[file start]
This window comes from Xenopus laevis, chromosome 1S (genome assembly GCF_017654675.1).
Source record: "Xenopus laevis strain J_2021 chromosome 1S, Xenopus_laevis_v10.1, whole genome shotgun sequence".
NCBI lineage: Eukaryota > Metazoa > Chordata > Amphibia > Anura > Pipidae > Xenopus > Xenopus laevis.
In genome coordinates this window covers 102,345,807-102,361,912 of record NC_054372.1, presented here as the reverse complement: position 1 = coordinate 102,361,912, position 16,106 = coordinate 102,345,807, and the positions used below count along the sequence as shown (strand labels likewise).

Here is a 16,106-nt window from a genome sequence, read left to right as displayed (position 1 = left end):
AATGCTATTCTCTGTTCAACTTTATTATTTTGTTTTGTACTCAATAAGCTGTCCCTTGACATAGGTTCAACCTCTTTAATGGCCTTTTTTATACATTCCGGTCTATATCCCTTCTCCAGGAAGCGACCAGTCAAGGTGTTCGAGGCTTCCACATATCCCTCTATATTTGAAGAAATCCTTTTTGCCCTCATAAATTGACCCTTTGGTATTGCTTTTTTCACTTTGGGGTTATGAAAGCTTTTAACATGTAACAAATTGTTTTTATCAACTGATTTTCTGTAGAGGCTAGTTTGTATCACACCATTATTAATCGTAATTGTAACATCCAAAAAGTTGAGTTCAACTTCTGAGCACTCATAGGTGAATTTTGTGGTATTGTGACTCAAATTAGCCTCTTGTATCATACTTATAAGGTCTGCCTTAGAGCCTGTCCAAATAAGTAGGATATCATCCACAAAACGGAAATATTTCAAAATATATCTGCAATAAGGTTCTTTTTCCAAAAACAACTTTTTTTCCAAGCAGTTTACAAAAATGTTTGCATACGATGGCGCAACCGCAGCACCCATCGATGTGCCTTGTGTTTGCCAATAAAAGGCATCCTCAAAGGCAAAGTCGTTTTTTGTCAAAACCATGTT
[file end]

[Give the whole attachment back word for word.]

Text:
This window comes from Xenopus laevis, chromosome 1S (genome assembly GCF_017654675.1).
Source record: "Xenopus laevis strain J_2021 chromosome 1S, Xenopus_laevis_v10.1, whole genome shotgun sequence".
NCBI lineage: Eukaryota > Metazoa > Chordata > Amphibia > Anura > Pipidae > Xenopus > Xenopus laevis.
In genome coordinates this window covers 102,345,807-102,361,912 of record NC_054372.1, presented here as the reverse complement: position 1 = coordinate 102,361,912, position 16,106 = coordinate 102,345,807, and the positions used below count along the sequence as shown (strand labels likewise).

Here is a 16,106-nt window from a genome sequence, read left to right as displayed (position 1 = left end):
AATGCTATTCTCTGTTCAACTTTATTATTTTGTTTTGTACTCAATAAGCTGTCCCTTGACATAGGTTCAACCTCTTTAATGGCCTTTTTTATACATTCCGGTCTATATCCCTTCTCCAGGAAGCGACCAGTCAAGGTGTTCGAGGCTTCCACATATCCCTCTATATTTGAAGAAATCCTTTTTGCCCTCATAAATTGACCCTTTGGTATTGCTTTTTTCACTTTGGGGTTATGAAAGCTTTTAACATGTAACAAATTGTTTTTATCAACTGATTTTCTGTAGAGGCTAGTTTGTATCACACCATTATTAATCGTAATTGTAACATCCAAAAAGTTGAGTTCAACTTCTGAGCACTCATAGGTGAATTTTGTGGTATTGTGACTCAAATTAGCCTCTTGTATCATACTTATAAGGTCTGCCTTAGAGCCTGTCCAAATAAGTAGGATATCATCCACAAAACGGAAATATTTCAAAATATATCTGCAATAAGGTTCTTTTTCCAAAAACAACTTTTTTTCCAAGCAGTTTACAAAAATGTTTGCATACGATGGCGCAACCGCAGCACCCATCGATGTGCCTTGTGTTTGCCAATAAAAGGCATCCTCAAAGGCAAAGTCGTTTTTTGTCAAAACCATGTT